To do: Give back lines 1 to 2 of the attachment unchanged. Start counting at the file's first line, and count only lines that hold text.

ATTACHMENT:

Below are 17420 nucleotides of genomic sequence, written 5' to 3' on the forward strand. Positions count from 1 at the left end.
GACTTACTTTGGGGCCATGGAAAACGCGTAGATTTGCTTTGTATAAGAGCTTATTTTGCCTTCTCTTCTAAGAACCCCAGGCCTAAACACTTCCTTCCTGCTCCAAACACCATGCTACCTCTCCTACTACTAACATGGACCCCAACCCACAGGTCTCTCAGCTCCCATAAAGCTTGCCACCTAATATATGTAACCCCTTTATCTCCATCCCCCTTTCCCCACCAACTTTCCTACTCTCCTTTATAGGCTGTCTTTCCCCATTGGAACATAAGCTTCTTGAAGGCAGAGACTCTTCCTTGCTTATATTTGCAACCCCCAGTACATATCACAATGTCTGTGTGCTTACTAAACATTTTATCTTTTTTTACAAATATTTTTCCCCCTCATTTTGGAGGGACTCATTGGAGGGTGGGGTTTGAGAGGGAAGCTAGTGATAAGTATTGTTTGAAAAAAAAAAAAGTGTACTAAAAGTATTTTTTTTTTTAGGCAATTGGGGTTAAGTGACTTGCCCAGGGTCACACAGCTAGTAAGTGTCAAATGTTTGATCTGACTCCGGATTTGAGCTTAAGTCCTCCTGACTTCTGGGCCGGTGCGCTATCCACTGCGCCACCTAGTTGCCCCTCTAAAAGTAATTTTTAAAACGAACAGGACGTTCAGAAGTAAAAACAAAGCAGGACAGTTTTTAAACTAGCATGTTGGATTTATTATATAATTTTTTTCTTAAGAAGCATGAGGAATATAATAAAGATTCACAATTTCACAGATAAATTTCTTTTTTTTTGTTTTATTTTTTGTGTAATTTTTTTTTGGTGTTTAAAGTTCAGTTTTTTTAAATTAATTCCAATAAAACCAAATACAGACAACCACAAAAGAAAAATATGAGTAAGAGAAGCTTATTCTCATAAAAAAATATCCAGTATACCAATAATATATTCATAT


Below are 17420 nucleotides of genomic sequence, written 5' to 3' on the forward strand. Positions count from 1 at the left end.
GACTTACTTTGGGGCCATGGAAAACGCGTAGATTTGCTTTGTATAAGAGCTTATTTTGCCTTCTCTTCTAAGAACCCCAGGCCTAAACACTTCCTTCCTGCTCCAAACACCATGCTACCTCTCCTACTACTAACATGGACCCCAACCCACAGGTCTCTCAGCTCCCATAAAGCTTGCCACCTAATATATGTAACCCCTTTATCTCCATCCCCCTTTCCCCACCAACTTTCCTACTCTCCTTTATAGGCTGTCTTTCCCCATTGGAACATAAGCTTCTTGAAGGCAGAGACTCTTCCTTGCTTATATTTGCAACCCCCAGTACATATCACAATGTCTGTGTGCTTACTAAACATTTTATCTTTTTTTACAAATATTTTTCCCCCTCATTTTGGAGGGACTCATTGGAGGGTGGGGTTTGAGAGGGAAGCTAGTGATAAGTATTGTTTGAAAAAAAAAAAAGTGTACTAAAAGTATTTTTTTTTTTAGGCAATTGGGGTTAAGTGACTTGCCCAGGGTCACACAGCTAGTAAGTGTCAAATGTTTGATCTGACTCCGGATTTGAGCTTAAGTCCTCCTGACTTCTGGGCCGGTGCGCTATCCACTGCGCCACCTAGTTGCCCCTCTAAAAGTAATTTTTAAAACGAACAGGACGTTCAGAAGTAAAAACAAAGCAGGACAGTTTTTAAACTAGCATGTTGGATTTATTATATAATTTTTTTCTTAAGAAGCATGAGGAATATAATAAAGATTCACAATTTCACAGATAAATTTCTTTTTTTTTGTTTTATTTTTTGTGTAATTTTTTTTTGGTGTTTAAAGTTCAGTTTTTTTAAATTAATTCCAATAAAACCAAATACAGACAACCACAAAAGAAAAATATGAGTAAGAGAAGCTTATTCTCATAAAAAAATATCCAGTATACCAATAATATATTCATAT